These visually stunning dishes include a layered root-vegetable gratin and a cherry tomato tart with basil.
Food & Wine
1 of 12
Beet-and-Red Sorrel Salad with Pistachio
Sorrel is a leafy green that gives dishes a tart, almost sour flavor. For this salad, Paul Liebrandt likes using red ribbon sorrel—a European variety with bright green leaves and intense red veins—because it's so pretty with the beets and because its tang is so nice with the nutty pistachio sauce.
Garlic-Rubbed Pork Shoulder with Spring Vegetables
Pork shoulder is often braised or smoked, but Andrew Green, wine director for the Bacchus Management Group (which includes Spruce in San Francisco), rubs it with garlic and herbs, then slow-roasts the meat until it's juicy and crusty.
Fried shallots add sweetness and a crouton-like crunch to this simple green salad from Chris Ainsworth, chef and owner of Saffron Mediterranean Kitchen in Walla Walla, Washington. Plus, they're delicious with a pungent blue cheese, like the Spanish Valdeon, which Ainsworth says has "a good crumble factor."
Relishes typically contain cooked and pickled vegetables; the one here is mouth-tinglingly tangy. James Syhabout of Oakland, California's Commis makes it by pickling shallots, capers, pistachios and pink peppercorns overnight in Champagne vinegar and olive oil. It's awesome on tomatoes, but he also likes using it on fish.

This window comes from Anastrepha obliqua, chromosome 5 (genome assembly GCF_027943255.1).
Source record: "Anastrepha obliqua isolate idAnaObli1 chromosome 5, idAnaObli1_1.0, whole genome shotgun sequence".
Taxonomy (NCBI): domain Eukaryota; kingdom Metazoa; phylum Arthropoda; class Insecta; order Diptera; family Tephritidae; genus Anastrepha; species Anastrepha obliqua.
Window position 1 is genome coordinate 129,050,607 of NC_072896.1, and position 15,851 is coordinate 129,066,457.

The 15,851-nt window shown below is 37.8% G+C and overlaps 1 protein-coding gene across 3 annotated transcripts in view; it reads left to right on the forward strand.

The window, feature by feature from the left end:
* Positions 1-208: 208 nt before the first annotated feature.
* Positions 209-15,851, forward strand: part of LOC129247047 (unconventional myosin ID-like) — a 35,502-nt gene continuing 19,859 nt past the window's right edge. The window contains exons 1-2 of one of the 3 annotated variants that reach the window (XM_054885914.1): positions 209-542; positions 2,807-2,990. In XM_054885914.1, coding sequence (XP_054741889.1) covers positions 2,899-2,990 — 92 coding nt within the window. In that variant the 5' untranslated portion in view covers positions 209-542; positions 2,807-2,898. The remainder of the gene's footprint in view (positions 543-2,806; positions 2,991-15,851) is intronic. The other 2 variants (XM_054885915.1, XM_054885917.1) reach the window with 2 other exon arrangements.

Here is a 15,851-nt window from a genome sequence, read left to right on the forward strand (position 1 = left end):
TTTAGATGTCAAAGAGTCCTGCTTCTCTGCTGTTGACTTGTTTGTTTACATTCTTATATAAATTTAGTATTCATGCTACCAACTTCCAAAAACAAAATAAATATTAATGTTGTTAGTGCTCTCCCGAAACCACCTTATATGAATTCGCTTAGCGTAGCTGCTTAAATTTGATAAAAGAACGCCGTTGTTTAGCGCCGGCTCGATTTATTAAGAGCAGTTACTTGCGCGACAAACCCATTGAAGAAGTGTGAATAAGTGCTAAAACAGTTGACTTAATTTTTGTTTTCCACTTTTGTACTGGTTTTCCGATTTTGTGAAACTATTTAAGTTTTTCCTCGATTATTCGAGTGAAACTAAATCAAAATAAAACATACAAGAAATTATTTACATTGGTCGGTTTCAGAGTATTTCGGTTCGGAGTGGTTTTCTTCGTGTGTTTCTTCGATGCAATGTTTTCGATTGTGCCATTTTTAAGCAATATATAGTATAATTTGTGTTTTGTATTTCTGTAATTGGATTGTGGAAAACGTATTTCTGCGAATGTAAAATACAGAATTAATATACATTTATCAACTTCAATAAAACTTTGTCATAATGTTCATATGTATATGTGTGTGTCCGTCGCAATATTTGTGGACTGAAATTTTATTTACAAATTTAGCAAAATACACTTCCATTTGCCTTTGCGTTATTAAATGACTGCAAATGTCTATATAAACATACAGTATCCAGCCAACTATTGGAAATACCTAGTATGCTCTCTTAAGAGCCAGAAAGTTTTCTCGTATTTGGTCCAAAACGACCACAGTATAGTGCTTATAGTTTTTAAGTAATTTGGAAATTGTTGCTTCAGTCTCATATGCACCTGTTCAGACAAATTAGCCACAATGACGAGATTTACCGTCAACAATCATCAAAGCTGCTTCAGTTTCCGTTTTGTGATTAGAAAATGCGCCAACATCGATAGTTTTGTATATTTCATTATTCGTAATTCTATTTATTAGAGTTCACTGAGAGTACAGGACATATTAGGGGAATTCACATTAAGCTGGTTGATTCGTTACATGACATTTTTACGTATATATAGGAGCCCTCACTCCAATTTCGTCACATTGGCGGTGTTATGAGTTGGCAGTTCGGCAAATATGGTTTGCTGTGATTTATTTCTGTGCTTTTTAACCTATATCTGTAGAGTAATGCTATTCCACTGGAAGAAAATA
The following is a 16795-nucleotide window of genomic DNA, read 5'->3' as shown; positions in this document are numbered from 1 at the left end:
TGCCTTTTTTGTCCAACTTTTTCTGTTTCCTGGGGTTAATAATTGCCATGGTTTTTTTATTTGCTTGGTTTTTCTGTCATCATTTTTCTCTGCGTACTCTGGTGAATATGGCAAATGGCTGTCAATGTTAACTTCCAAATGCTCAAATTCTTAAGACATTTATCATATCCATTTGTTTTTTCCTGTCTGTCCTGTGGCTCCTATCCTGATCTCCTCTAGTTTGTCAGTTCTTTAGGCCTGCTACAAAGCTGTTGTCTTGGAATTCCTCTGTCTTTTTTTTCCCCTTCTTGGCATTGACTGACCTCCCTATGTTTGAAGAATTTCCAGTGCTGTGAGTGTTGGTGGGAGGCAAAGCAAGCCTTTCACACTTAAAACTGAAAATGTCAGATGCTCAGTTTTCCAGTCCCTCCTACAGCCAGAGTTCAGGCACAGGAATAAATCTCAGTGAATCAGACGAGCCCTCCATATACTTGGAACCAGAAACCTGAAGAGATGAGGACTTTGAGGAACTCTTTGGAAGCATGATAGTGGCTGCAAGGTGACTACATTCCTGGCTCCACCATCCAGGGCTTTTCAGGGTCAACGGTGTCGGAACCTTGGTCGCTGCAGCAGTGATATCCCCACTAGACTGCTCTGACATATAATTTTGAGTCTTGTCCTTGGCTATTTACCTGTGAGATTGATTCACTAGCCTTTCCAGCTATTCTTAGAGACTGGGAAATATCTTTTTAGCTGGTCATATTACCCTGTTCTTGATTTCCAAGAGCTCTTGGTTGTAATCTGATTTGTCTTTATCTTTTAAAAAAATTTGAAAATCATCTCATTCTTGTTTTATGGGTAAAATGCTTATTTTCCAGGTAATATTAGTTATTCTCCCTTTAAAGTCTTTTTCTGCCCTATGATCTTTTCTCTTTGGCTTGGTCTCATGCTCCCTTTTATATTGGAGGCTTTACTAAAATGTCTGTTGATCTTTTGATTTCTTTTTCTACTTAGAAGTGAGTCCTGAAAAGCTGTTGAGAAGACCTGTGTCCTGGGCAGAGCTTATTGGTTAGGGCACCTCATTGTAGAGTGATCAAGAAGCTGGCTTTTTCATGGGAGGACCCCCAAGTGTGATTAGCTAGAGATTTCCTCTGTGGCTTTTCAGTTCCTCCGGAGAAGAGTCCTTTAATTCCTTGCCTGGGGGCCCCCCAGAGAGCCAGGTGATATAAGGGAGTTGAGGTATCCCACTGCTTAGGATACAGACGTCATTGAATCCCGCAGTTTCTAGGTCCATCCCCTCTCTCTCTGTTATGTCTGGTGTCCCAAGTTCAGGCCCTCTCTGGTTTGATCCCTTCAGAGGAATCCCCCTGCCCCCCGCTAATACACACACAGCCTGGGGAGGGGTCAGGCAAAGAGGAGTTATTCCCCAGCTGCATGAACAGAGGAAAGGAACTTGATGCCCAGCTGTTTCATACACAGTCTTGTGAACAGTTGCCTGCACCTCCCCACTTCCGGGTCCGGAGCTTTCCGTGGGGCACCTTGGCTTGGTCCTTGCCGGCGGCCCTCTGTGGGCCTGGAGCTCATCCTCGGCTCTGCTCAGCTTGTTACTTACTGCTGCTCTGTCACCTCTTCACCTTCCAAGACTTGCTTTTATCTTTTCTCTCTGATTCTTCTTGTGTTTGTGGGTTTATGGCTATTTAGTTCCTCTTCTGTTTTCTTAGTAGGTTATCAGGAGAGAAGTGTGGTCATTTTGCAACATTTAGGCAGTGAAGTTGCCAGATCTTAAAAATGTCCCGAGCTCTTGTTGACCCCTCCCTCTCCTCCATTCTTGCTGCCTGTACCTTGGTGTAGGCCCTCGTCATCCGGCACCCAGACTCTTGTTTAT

In Mario Batali's riff on the traditional antipasto of prosciutto-wrapped asparagus, he wraps spears in pancetta (which, unlike prosciutto, becomes nicely crispy when cooked) and grills them. Adding a bit of tanginess is the citronette, a marvelously bright-tasting mustardy-orange dressing.
Alain Coumont's cool vegan soup gets its creaminess from pureed zucchini, sautéed onion and garlic. It's brightened with purslane, a lemony weed that Coumont plucks from his Languedoc country garden; if purslane is not available at your local farmers' market, substitute baby arugula leaves instead.